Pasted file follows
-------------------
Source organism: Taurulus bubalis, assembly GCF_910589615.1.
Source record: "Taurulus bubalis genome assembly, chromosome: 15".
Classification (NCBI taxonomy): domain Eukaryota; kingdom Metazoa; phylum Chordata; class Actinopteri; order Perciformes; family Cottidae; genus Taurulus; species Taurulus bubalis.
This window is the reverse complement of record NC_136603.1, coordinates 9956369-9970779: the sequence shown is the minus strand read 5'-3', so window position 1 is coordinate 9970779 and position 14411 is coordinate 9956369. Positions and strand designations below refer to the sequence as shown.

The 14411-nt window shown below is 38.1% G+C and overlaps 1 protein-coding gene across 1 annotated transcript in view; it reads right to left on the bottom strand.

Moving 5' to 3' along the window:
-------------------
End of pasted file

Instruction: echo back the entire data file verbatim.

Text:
Source organism: Taurulus bubalis, assembly GCF_910589615.1.
Source record: "Taurulus bubalis genome assembly, chromosome: 15".
Classification (NCBI taxonomy): domain Eukaryota; kingdom Metazoa; phylum Chordata; class Actinopteri; order Perciformes; family Cottidae; genus Taurulus; species Taurulus bubalis.
This window is the reverse complement of record NC_136603.1, coordinates 9956369-9970779: the sequence shown is the minus strand read 5'-3', so window position 1 is coordinate 9970779 and position 14411 is coordinate 9956369. Positions and strand designations below refer to the sequence as shown.

The 14411-nt window shown below is 38.1% G+C and overlaps 1 protein-coding gene across 1 annotated transcript in view; it reads right to left on the bottom strand.

Moving 5' to 3' along the window: